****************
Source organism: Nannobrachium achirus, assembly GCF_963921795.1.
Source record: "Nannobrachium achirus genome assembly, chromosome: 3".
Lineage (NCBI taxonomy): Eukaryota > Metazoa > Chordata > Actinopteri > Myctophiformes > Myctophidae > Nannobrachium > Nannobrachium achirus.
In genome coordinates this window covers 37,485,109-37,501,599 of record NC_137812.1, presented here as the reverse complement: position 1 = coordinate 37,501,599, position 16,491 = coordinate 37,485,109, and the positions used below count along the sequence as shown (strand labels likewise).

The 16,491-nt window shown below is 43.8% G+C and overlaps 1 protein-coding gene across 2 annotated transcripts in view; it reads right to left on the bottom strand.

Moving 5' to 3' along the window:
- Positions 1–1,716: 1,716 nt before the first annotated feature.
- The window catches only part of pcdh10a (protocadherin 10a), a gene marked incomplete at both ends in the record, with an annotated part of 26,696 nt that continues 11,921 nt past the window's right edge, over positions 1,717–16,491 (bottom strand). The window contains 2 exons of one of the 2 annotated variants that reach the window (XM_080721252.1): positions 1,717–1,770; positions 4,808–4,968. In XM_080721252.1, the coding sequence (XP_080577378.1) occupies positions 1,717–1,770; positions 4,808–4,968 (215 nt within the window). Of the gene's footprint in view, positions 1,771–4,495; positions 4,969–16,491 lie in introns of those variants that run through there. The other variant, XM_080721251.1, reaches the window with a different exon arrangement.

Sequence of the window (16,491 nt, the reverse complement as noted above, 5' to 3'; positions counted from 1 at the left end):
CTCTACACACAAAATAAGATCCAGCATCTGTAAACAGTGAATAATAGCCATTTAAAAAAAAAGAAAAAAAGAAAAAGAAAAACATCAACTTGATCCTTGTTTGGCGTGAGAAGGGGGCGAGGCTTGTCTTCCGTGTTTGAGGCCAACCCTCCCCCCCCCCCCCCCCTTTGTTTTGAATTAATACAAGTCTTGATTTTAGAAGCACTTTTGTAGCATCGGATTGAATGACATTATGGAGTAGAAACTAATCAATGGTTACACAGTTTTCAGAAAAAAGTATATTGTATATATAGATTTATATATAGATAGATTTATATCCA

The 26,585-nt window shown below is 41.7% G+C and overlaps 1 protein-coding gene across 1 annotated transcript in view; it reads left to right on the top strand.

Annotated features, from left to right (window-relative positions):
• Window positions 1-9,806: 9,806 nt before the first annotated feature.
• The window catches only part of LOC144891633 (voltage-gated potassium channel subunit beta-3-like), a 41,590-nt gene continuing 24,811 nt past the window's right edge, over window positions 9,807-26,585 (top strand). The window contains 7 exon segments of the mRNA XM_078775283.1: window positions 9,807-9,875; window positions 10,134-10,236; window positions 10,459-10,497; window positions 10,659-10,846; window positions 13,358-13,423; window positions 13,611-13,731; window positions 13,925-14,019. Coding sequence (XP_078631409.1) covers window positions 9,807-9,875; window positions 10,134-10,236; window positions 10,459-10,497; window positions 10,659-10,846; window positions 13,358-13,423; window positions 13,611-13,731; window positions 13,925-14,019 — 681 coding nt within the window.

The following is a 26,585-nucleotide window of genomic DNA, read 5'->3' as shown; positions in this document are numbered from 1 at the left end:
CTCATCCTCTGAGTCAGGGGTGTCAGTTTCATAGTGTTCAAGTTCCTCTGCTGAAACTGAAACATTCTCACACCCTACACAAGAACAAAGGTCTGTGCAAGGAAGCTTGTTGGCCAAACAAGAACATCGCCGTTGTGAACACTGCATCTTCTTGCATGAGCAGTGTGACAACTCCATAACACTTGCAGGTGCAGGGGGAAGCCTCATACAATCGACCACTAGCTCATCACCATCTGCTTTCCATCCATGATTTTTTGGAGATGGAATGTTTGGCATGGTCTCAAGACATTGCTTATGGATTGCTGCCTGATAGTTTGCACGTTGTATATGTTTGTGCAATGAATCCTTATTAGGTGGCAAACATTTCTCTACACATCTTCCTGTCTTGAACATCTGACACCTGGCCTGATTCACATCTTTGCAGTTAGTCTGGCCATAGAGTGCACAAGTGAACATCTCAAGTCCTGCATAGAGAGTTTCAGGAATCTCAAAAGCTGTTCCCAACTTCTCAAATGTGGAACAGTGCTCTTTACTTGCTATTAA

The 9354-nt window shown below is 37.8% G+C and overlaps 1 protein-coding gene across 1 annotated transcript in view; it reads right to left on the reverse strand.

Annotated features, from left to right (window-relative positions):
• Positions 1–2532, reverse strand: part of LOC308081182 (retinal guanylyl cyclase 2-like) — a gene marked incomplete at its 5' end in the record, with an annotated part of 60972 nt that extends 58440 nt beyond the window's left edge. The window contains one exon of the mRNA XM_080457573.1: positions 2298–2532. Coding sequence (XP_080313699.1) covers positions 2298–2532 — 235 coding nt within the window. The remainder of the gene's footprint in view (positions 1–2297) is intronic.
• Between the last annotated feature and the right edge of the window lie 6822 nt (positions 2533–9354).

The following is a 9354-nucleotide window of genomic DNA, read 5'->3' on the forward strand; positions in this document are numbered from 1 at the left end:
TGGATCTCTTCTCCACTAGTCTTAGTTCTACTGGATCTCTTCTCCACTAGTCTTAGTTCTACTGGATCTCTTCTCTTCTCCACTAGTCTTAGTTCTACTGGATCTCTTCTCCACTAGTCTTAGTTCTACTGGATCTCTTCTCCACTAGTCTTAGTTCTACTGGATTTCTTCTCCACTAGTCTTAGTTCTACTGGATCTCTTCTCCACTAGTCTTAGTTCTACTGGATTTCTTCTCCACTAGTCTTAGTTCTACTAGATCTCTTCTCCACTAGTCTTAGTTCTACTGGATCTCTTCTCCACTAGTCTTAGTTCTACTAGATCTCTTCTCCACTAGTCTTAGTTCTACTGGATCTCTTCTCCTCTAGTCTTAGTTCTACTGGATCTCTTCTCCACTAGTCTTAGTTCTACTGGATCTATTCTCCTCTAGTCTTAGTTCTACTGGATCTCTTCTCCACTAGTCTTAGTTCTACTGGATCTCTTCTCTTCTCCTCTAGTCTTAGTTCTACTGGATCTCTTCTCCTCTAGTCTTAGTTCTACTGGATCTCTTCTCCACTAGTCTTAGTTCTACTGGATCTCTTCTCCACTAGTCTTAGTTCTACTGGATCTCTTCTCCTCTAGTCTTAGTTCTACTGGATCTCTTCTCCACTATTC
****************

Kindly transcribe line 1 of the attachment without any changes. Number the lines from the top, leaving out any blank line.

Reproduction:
Source organism: Nannobrachium achirus, assembly GCF_963921795.1.